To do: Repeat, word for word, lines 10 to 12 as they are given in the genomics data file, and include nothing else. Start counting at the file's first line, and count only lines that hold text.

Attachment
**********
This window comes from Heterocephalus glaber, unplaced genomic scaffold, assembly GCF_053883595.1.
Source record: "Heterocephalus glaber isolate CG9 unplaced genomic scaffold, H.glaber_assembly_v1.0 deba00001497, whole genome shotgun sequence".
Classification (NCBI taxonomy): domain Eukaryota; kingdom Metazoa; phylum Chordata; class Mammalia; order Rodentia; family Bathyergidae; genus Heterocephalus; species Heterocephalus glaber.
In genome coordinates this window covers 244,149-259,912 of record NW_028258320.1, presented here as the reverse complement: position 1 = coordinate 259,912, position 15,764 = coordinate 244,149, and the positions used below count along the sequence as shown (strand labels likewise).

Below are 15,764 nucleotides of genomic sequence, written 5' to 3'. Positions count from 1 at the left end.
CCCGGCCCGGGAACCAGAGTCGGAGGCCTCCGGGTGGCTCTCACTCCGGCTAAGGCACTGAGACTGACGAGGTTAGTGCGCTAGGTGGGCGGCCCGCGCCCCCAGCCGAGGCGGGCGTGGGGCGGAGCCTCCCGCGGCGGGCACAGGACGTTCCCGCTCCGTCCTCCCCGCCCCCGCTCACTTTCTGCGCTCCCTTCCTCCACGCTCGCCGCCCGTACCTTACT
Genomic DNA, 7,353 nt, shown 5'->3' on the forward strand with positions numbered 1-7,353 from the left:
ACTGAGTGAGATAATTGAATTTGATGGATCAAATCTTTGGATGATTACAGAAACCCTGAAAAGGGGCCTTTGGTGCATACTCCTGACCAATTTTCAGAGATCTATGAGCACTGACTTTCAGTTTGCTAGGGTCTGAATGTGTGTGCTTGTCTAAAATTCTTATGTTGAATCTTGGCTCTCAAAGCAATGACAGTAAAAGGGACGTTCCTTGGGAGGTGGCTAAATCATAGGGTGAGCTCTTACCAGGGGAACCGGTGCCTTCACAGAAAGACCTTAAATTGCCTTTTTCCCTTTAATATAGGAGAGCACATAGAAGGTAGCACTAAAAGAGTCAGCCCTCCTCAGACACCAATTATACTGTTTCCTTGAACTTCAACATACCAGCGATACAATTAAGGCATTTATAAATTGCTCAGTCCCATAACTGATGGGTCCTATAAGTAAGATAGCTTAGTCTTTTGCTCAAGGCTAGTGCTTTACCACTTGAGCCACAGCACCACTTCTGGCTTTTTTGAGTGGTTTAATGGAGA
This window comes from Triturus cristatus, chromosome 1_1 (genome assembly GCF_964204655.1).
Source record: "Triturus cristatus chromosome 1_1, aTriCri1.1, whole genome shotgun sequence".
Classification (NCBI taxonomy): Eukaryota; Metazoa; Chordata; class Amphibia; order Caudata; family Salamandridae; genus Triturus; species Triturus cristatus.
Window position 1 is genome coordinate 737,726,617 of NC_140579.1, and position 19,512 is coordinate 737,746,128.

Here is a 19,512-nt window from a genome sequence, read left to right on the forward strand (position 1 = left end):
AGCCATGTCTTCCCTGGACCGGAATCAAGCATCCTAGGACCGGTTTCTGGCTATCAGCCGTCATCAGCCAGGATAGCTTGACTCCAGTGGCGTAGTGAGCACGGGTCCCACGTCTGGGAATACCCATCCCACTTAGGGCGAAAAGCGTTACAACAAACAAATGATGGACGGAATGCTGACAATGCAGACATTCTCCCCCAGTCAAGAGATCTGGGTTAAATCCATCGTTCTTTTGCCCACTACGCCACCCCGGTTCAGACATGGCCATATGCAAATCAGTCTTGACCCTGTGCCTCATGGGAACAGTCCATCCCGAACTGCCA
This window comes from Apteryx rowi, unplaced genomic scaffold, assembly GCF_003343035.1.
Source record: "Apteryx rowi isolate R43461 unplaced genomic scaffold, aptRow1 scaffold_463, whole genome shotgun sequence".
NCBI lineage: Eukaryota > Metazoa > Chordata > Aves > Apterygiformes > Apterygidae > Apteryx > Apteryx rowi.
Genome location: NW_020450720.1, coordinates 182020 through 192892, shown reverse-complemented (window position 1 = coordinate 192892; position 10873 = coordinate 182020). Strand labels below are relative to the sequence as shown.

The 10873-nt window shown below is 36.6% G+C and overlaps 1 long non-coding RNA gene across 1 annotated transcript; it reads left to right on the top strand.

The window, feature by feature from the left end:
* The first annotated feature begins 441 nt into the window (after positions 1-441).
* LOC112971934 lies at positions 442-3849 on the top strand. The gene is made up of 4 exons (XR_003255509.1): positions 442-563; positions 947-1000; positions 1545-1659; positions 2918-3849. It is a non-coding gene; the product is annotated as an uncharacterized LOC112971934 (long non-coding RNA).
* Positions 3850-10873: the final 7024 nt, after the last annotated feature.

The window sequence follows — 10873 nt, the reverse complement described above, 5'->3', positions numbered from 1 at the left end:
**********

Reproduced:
Source record: "Triturus cristatus chromosome 1_1, aTriCri1.1, whole genome shotgun sequence".
Classification (NCBI taxonomy): Eukaryota; Metazoa; Chordata; class Amphibia; order Caudata; family Salamandridae; genus Triturus; species Triturus cristatus.
Window position 1 is genome coordinate 737,726,617 of NC_140579.1, and position 19,512 is coordinate 737,746,128.